Dougherty v. State

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Justia Opinion Summary

After a jury trial, Defendant was convicted of one count child endangering/obscene act. The conviction arose from Defendant’s act of exposing himself to an eleven-year-old girl and then masturbating. Defendant appealed, arguing (1) the trial court erred when it refused to instruct the jury on the definition of the term “presence” as it is used in the charging statute, Wyo. Stat. Ann. 6-4-403(b)(iii), and (2) the district court improperly admitted evidence of Defendant’s prior bad acts in the form of court documents rather than testimony. The Supreme Court reversed, holding (1) the trial court did not err in refusing to admit the proposed jury instruction; but (2) the trial court abused its discretion when it admitted the court documents to show prior bad acts evidence, and Defendant was prejudiced by the admission of those exhibits. Remanded for a new trial.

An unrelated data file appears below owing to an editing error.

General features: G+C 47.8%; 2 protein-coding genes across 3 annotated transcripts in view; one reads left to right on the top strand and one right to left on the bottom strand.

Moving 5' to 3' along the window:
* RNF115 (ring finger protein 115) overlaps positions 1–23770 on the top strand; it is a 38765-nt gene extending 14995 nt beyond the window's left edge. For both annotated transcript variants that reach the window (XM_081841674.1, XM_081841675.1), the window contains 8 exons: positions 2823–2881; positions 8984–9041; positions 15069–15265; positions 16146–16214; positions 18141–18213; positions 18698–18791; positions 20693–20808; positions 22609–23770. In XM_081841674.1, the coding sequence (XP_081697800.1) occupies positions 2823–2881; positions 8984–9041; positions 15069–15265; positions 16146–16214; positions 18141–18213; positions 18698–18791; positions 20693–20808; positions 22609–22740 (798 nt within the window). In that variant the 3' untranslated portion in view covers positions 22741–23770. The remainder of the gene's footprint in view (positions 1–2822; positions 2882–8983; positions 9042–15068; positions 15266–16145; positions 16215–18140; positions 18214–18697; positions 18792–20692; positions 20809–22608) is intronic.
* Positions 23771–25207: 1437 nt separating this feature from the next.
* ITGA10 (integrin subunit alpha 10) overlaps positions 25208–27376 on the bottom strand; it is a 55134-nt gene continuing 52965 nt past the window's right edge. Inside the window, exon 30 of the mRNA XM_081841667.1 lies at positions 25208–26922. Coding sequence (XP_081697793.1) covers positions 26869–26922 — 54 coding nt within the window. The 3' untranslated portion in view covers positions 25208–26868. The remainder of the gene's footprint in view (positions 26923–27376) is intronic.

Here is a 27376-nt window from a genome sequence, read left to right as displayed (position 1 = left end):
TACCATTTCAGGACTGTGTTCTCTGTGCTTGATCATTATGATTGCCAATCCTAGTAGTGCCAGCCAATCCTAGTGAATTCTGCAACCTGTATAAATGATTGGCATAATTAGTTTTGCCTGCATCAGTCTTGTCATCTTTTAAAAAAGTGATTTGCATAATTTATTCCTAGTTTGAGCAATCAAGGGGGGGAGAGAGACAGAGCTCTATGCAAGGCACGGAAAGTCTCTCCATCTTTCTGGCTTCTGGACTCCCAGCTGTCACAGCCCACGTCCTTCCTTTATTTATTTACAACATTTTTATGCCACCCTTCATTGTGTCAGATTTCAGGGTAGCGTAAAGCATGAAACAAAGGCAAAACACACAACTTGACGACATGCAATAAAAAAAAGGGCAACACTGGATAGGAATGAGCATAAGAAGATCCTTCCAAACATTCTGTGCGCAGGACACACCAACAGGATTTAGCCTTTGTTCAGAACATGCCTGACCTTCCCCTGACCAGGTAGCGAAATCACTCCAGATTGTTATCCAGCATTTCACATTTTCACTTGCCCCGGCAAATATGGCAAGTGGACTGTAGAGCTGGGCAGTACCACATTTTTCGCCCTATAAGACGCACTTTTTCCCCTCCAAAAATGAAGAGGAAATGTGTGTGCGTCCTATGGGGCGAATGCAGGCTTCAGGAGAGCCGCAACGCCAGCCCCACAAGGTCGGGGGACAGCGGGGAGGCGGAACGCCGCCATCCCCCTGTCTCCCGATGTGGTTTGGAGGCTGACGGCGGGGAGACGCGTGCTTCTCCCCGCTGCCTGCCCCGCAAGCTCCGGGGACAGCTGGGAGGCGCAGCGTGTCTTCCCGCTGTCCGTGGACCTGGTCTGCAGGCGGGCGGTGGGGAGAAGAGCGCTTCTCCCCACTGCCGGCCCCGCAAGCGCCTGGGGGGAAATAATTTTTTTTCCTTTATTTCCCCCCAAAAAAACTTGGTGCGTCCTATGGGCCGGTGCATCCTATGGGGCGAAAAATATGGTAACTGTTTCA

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IN THE SUPREME COURT, STATE OF WYOMING 2016 WY 62 APRIL TERM, A.D. 2016 June 22, 2016 RICKY L. DOUGHERTY, Appellant (Defendant), v. S-15-0218 THE STATE OF WYOMING, Appellee (Plaintiff). Appeal from the District Court of Laramie County The Honorable Catherine R. Rogers, Judge Representing Appellant: Office of the State Public Defender: Diane Lozano, State Public Defender; Tina N. Olson, Chief Appellate Counsel; and Eric M. Alden, Senior Assistant Appellate Counsel. Argument by Mr. Alden. Representing Appellee: Peter K. Michael, Wyoming Attorney General; David L. Delicath, Deputy Attorney General; Christyne M. Martens, Senior Assistant Attorney General; and Caitlin F. Young, Assistant Attorney General. Argument by Ms. Young. Before BURKE, C.J., and HILL, DAVIS, FOX, and KAUTZ, JJ. NOTICE: This opinion is subject to formal revision before publication in Pacific Reporter Third. Readers are requested to notify the Clerk of the Supreme Court, Supreme Court Building, Cheyenne, Wyoming 82002, of any typographical or other formal errors so that correction may be made before final publication in the permanent volume. HILL, Justice. [¶1] After a jury convicted Ricky Lee Dougherty of one count of child endangering/obscene act for exposing himself in front of an eleven-year-old girl and then masturbating in a Cheyenne park, Mr. Dougherty contends on appeal that the district court did not properly instruct the jury as to the definition of the word “presence” as it is used in the charging statute, Wyo. Stat. Ann. § 6-4-403(b)(iii). Also, Mr. Dougherty argues that the district court improperly admitted evidence of his prior bad acts in the form of court documents rather than testimony. We will reverse. ISSUES [¶2] Mr. Dougherty presents two issues for our review: 1. The trial court erred in refusing to instruct the jury on the meaning of “presence” in W.S. § 6-4-403(b)(iii). 2. The trial court improperly admitted Exhibits 9A and 9B. FACTS [¶3] On July 1, 2014, eleven-year-old MT, her mother, and sisters were fishing at Lions Park in Cheyenne. MT noticed Mr. Dougherty pacing behind her, and when she turned around for the last time, he was within two to four feet of her with his hands in his pants and “playing with himself.” MT reported this to her mother who then observed that Mr. Dougherty was partially exposed and masturbating. MT’s mother then reported the incident to police. [¶4] Mr. Dougherty denied any wrongdoing when questioned by law enforcement – he only admitted that he was rubbing himself because of sciatic pain. Nevertheless, Mr. Dougherty was charged with one count of child endangering-obscene act pursuant to Wyo. Stat. Ann. § 6-4-403(b)(iii) (LexisNexis 2015). Under this statute, it is illegal to “[c]ommit any indecent or obscene act in the presence of a child.” The State moved to join the instant case with a previous charge on an unrelated incident in a different park with a different victim where Mr. Dougherty allegedly engaged in similar conduct. The district court granted the State’s motion. [¶5] Prior to trial the State also filed a notice of its intent to introduce W.R.E. 404(b) evidence concerning Mr. Dougherty’s previous convictions for sexual misconduct and other criminal activity, arguing that those prior convictions showed proof of motive and intent. Mr. Dougherty objected to the admission of the convictions citing concerns with the age of the conviction, their relevance (not stemming from sexual misconduct), and the prejudicial nature outweighing the evidence’s probative value. The court ruled that the State could use a limited number of Mr. Dougherty’s convictions for similar behavior to 1 demonstrate motive, intent, and lack of mistake. Upon the State’s motion, the court also granted the State leave to dismiss the companion case, in which the victim was an infant. [¶6] At trial on the single remaining charge, the State admitted evidence regarding Mr. Dougherty’s prior bad acts but limited that evidence to certified copies of two judgments and sentences for convictions of child endangering-obscene act crimes. Prior to the admission of the documents, Mr. Dougherty expressed his concern with the documents but ultimately did not object. However, at his request, the court issued a limited instruction before the introduction of those documents. [¶7] Prior to trial when filing his proposed jury instructions, Mr. Dougherty requested the district court to give an instruction defining the word “presence” used in the charging statute, § 6-4-403(b)(iii). Citing a Florida case, Mr. Dougherty requested that the term “presence” be defined as “more than a child merely being in the vicinity where an indecent or obscene act occurs. A violation cannot occur unless a child sees or senses that a[n] indecent or obscene act is happening.” In opposition to this request, the State voiced its concerns about using a definition from a mid-level Florida court about a word that was not otherwise “unconstitutionally vague.” After trial and after the dismissal of the companion case, the court indicated that it would not provide the definition of the word “presence.” Mr. Dougherty objected but the court decision was made. The court stated that it did not feel that further instruction on the definition of the word would help the jury to better do its job. [¶8] The jury returned a guilty verdict and the Court sentenced Mr. Dougherty to serve four to five years in prison. This appeal followed. Additional facts will be provided. DISCUSSION Jury Instructions [¶9] Mr. Dougherty first argues on appeal that the trial court erred when it refused to instruct the jury on the definition of the term “presence” after first ruling that it would give the instruction. Mr. Dougherty argues that his trial strategy and specifically his cross-examination of the victim was tailored based upon the trial court’s decision at the beginning of the trial to allow a jury instruction on the definition of the word “presence.” Dougherty argues that the ruling change effected a change of the elements in the statute and thus the presentation of his case was tailored to that earlier ruling. [¶10] Regarding the proper standard of review on this issue, Mr. Dougherty submits that his argument involves review of an issue of law, but we disagree and conclude that abuse of discretion remains the correct standard under which to review his argument. We review a district court’s decision on jury instructions for an abuse of discretion. Adekale v. State, 2015 WY 30, ¶ 37, 344 P.3d 761, 770 (Wyo. 2015) (quoting Budder v. State, 2 2010 WY 123, ¶ 7, 238 P.3d 575, 577 (Wyo. 2010)). District courts have substantial latitude to tailor jury instructions to the facts of the case. Id. “A trial court does not abuse its discretion by referring the jury to instructions that, when viewed as whole and in the context of the entire trial, fairly and adequately cover the issues.” Id. [¶11] The following is also instructive when reviewing a district court’s decision regarding jury instructions: When we review claims of error involving jury instructions, the district court is afforded significant deference. Luedtke v. State, 2005 WY 98, ¶ 28, 117 P.3d 1227, 1232 (Wyo.2005). A district court is “given wide latitude in instructing the jury and, as long as the instructions correctly state the law and the entire charge covers the relevant issue, reversible error will not be found.” Id. (citations omitted); see also Hawes v. State, 2014 WY 127, ¶ 15, 335 P.3d 1073, 1078 (Wyo.2014). Its ruling on an instruction must be prejudicial to constitute reversible error. Heywood v. State, 2007 WY 149, ¶ 26, 170 P.3d 1227, 1234 (Wyo.2007) (citation omitted), abrogated on other grounds by Granzer v. State, 2008 WY 118, 193 P.3d 266 (Wyo.2008). Because the purpose of jury instructions is to provide guidance on the applicable law, prejudice will result when the instructions confuse or mislead the jury. Id. Brown v. State, 2015 WY 4, ¶ 40, 340 P.3d 1020, 1031 (Wyo. 2015). [¶12] Upon filing his proposed jury instructions, Mr. Dougherty asked that the court define the word “presence,” as it is used in § 6-4-403(b)(iii), as “more than a child merely being in the vicinity where an indecent or obscene act occurs. A violation cannot occur unless a child sees or senses that a[n] indecent or obscene act is happening.” After approving Mr. Dougherty’s proposal before trial, at the close of evidence, as the district court was sifting through jury instructions, it inquired about the instruction that defined the word “presence.” Specifically, the court’s colloquy went as follows: The Court: … [Defense Counsel], you proposed an instruction follow[ing] the analysis set forth in Warner v. Florida. In my interpretation of your proposal of that particular instruction was that it was targeted a lot more at the now-dismissed docket than it was at this docket. But tell me your position on that proposed instruction at this time. 3 [Defense counsel]: Your Honor, I still believe strongly in the definition. I think it should be used in the jury instruction. I’m sure the State is confident that they have evidence that the child saw or sensed it. … [Prosecutor]: Well, Your Honor, we would respectfully object to that instruction. And I mean no disrespect. We don’t believe that is the law. Just as we argued in that 191 docket, so we would make the same argument in this docket. Thank you. The Court: … The Court is not going to, in this docket, deliver this instruction to the jury. I don’t think it helps the jury do their job. I don’t think it adds anything, and it won’t be numbered and it won’t be delivered to the jury. [¶13] In consideration of whether it was error for the court to reverse its earlier ruling on the proposed definition we begin with our own case law. This Court has said, “In general, a court should honor its earlier rulings unless there is a legitimate reason not to do so.” Daniels v. State, 2014 WY 125, ¶ 13, 335 P.3d 483, 487 (Wyo. 2014). Other cases, while not directly on point, have observed lower courts changing a ruling mid-trial. Mr. Dougherty directs us to Munoz v. State, 2013 WY 94, ¶ 16, 307 P.3d 829, 834 (Wyo. 2013). There, this Court found that the reversal of a pre-trial W.R.E. 404(b) ruling midtrial deprived the defendant of his right to a fair trial. In comparison with the instant case, while the district court also changed its ruling, it explained its reasoning in doing so such that it avoids a finding of error by this Court. [¶14] The trial court’s justification for not giving the jury the proposed definition of “presence” after all was that it first ruled in favor of providing the jury instruction containing the definition because of a similar charge, in a companion case, that existed pre-trial. That charge and case was dismissed because the alleged victim was an infant. We agree with the district court that delivering Mr. Dougherty’s proposed instruction would not have helped the jury to better do their job. Again, when reviewing claims of error involving jury instructions, the district court is afforded significant deference. Luedtke v. State, 2005 WY 98, ¶ 28, 117 P.3d 1227, 1232 (Wyo.2005). Under these circumstances, we must conclude that the court did not abuse its discretion when it did not admit the proposed jury instruction after it initially ruled that it would. Rule 404(b) Evidence [¶15] Mr. Dougherty’s second and final argument is that the district court abused its discretion when it admitted certified copies of two judgments and sentences of Mr. 4 Dougherty’s previous convictions for child-endangerment/obscene acts. On this issue we must reverse and remand. [¶16] Initially, before trial the State filed its Notice of Intent to Introduce Evidence Under W.R.E. 404(b) to show motive and lack of mistake on Mr. Dougherty’s part. Over Mr. Dougherty’s objection, the court ruled that the State could use a limited number of Mr. Dougherty’s convictions for similar behavior to demonstrate motive, intent, and lack of mistake. However, because the State did not disclose that evidence to Mr. Dougherty’s defense counsel pre-trial, the evidence was disallowed. In lieu of that evidence, the court admitted copies of prior judgment and sentence documents showing Mr. Dougherty’s prior convictions of similar crimes. Here, Mr. Dougherty contends that the admission of those prior conviction documents was improper in that it goes against the very purpose of W.R.E. 404(b) – convicting a defendant merely because he has done “bad” things before. We agree. [¶17] We typically review challenges to the admission of evidence for an abuse of discretion when an objection has been lodged. Hodge v. State, 2015 WY 103, ¶ 8, 355 P.3d 368, 370-71 (Wyo. 2015) (quoting Cardenas v. State, 2014 WY 92, ¶ 7, 330 P.3d 808, 810 (Wyo. 2014)). Mr. Dougherty submits that this issue should be reviewed for an abuse of discretion. The State, however, argues that because Mr. Dougherty did not object to the form of the evidence when the State asked the court to admit the exhibits, this Court should review the admission for plain error. About this we have previously said the following: “[W]here a defendant files a pretrial demand for notice of intent to introduce evidence under W.R.E. 404(b), the same shall be treated as the making of a timely objection to the introduction of the evidence.” Howard v. State, 2002 WY 40, ¶ 23, 42 P.3d 483, 491 (Wyo. 2002). Mr. Hodge filed a demand prior to trial. We therefore review the district court’s decision to admit the uncharged misconduct evidence for an abuse of discretion. A trial court’s ruling on the admissibility of uncharged misconduct evidence is entitled to considerable deference, “ ‘and, as long as there exists a legitimate basis for the trial court’s ruling, that ruling will not be disturbed on appeal.’ ” Cardenas, 2014 WY 92, ¶ 7, 330 P.3d at 810 (quoting Gonzalez-Ochoa v. State, 2014 WY 14, ¶ 11, 317 P.3d 599, 603 (Wyo. 2014)). “A trial court abuses its discretion when it could not have reasonably concluded as it did.” Bromley v. State, 2007 WY 20, ¶ 8, 150 P.3d 1202, 1206-07 (Wyo. 2007). “Even if a district court abused its discretion in admitting uncharged misconduct evidence, we must also determine whether the error was prejudicial.” 5 Mersereau v. State, 2012 WY 125, ¶ 17, 286 P.3d 97, 106 (Wyo. 2012). “ ‘Error is prejudicial if there is a reasonably possibility that the verdict might have been more favorable to the defendant if the error had not been made.’ ” Id. (quoting Vigil v. State, 2010 WY 15, ¶ 11, 224 P.3d 31, 36 (Wyo. 2010)). Hodge, ¶ 8, 355 P.3d at 371. Here, Mr. Dougherty made his pretrial demand for Rule 404(b) evidence, but he also entered a pretrial objection to its admissibility on the ground that its potential for unfair prejudice outweighed its probative value. Given the discussion in Hodge and given that Mr. Dougherty filed a demand prior to trial, we thus find it proper here to review this issue for an abuse of discretion. [¶18] W.R.E. 404(b) states: (b) Other crimes, wrongs, or acts. — Evidence of other crimes, wrongs, or acts is not admissible to prove the character of a person in order to show that he acted in conformity therewith. It may, however, be admissible for other purposes, such as proof of motive, opportunity, intent, preparation, plan, knowledge, identity, or absence of mistake or accident, provided that upon request by the accused, the prosecution in a criminal case shall provide reasonable notice in advance of trial, or during trial if the court excuses pretrial notice on good cause shown, of the general nature of any such evidence it intends to introduce at trial. We have consistently cautioned that prior misconduct evidence carries an inherent danger for prejudice; consequently, we require district courts to follow a mandatory procedure for testing its admissibility: (1) the evidence must be offered for a proper purpose; (2) the evidence must be relevant; (3) the probative value of the evidence must not be substantially outweighed by its potential for unfair prejudice; and (4) upon request, the trial court must instruct the jury that the similar acts evidence is to be considered only for the proper purpose for which it was admitted. Vigil, 926 P.2d at 357 (quoting United States v. Herndon, 982 F.2d 1411, 1414 (10th Cir.1992)). Griggs v. State, 2016 WY 16, ¶ 128, 367 P.3d 1108, 1143 (Wyo. 2016) (quoting Gleason v. State, 2002 WY 161, ¶ 18, 57 P.3d 332, 340 (Wyo. 2002)). The Gleason test is 6 intended to be conducted by the trial court; consequently, we do not apply it de novo on appeal. Our role is to determine whether admission of the evidence was error. [¶19] Prior to trial, the court addressed the admissibility of prior bad act evidence under W.R.E. 404(b) and ruled that certain incidents about which Mr. Dougherty was criminally charged would be admitted to show motive, intent, and lack of mistake. However, during trial rather than submitting details/evidence regarding the underlying acts, the prosecution offered two judgments and sentences indicating only that Mr. Dougherty had been convicted and sentenced to prison in 1992 for child endangering/indecent exposure and in 2009 for child endangering/obscene act. No evidence regarding the actual crimes was presented to the jury nor was any detail contained in the judgment and sentence documents. 1 Only certified copies of those documents showing Mr. Dougherty’s two convictions were admitted as exhibits. [¶20] Evidence of prior convictions alone, without testimony regarding the underlying acts, generally cannot provide clear evidence that the convicted person committed the acts in question. See State v. Wright, 719 N.W.2d 910, 916 n.1 (Minn. 2006). “[I]t is not the fact of the conviction that counts when the proof is offered under Rule 404(b), but the fact that the person committed the underlying acts.” 1 Christopher B. Mueller & Laird C. Kirkpatrick, Federal Evidence § 4:31, p. 775 (4th ed. 2013). This Court is generally in agreement with this concept. [¶21] The evidence admitted in this case was ostensibly character evidence within the scope of Rule 404(b). Generally, such evidence should be relevant and more probative than prejudicial. Lindstrom v. State, 2015 WY 28, ¶ 21, 343 P.3d 792, 797 (Wyo. 2015). Such evidence must be relevant to a proper purpose. The trial court identified the purposes for prior conviction evidence in this case as proof of motive, intent or lack of mistake. The judgments and sentences admitted in evidence did not and could not show motive, intent or lack of mistake because there were no facts presented about the circumstances of those prior convictions indicating a connection to the facts of this case. Without such facts, the exhibits could not make the issues of motive, intent or lack of mistake more or less probable. Here, the evidence existed solely to show that Mr. Dougherty had a propensity for committing bad acts only because he had done so before. This is not the proper purpose of 404(b) evidence. Accordingly, we must conclude that the trial court abused its discretion when it admitted the documents. [¶22] Our conclusion that the district court abused its discretion in admitting the evidence does not end our analysis. We still must determine whether the error was prejudicial. 1 While the prosecution had planned to present evidence about Mr. Dougherty’s underlying crimes, the court prohibited the admission of that evidence because it had not been disclosed to defense attorneys prior to trial. 7 Even if the district court admitted evidence in error, we must consider whether the error was prejudicial or harmless. Error is prejudicial if there is a reasonable possibility that the verdict might have been more favorable to the defendant if the error had not been made. Prejudicial error requires reversal, while harmless error does not. Lindstrom, 2015 WY 28, ¶ 22, 343 P.3d 792, 797 (Wyo. 2015). [¶23] When considering the evidence against Mr. Dougherty in its entirety, we conclude that there is a reasonable possibility that the verdict would have been more favorable to him if the judgment and sentence documents had not been admitted. Those documents, without any further supporting evidence, existed only to show that Mr. Dougherty had a propensity for committing crimes. W.R.E. 404(b) clearly states: – “Evidence of other crimes, wrongs, or acts is not admissible to prove the character of a person in order to show that he acted in conformity therewith.” As a result, this Court can only conclude that the error in admitting the judgment and sentence documents was not harmless. We must reverse and remand for a new trial. CONCLUSION [¶24] We find no error in the trial court’s refusal to admit the proposed jury instruction after it initially ruled that it would. However, we must find that the court abused its discretion when it admitted the judgment and sentence documents to show W.R.E. 404(b) evidence. Furthermore, we conclude that the admission of those exhibits was prejudicial, and we reverse and remand for a new trial. 8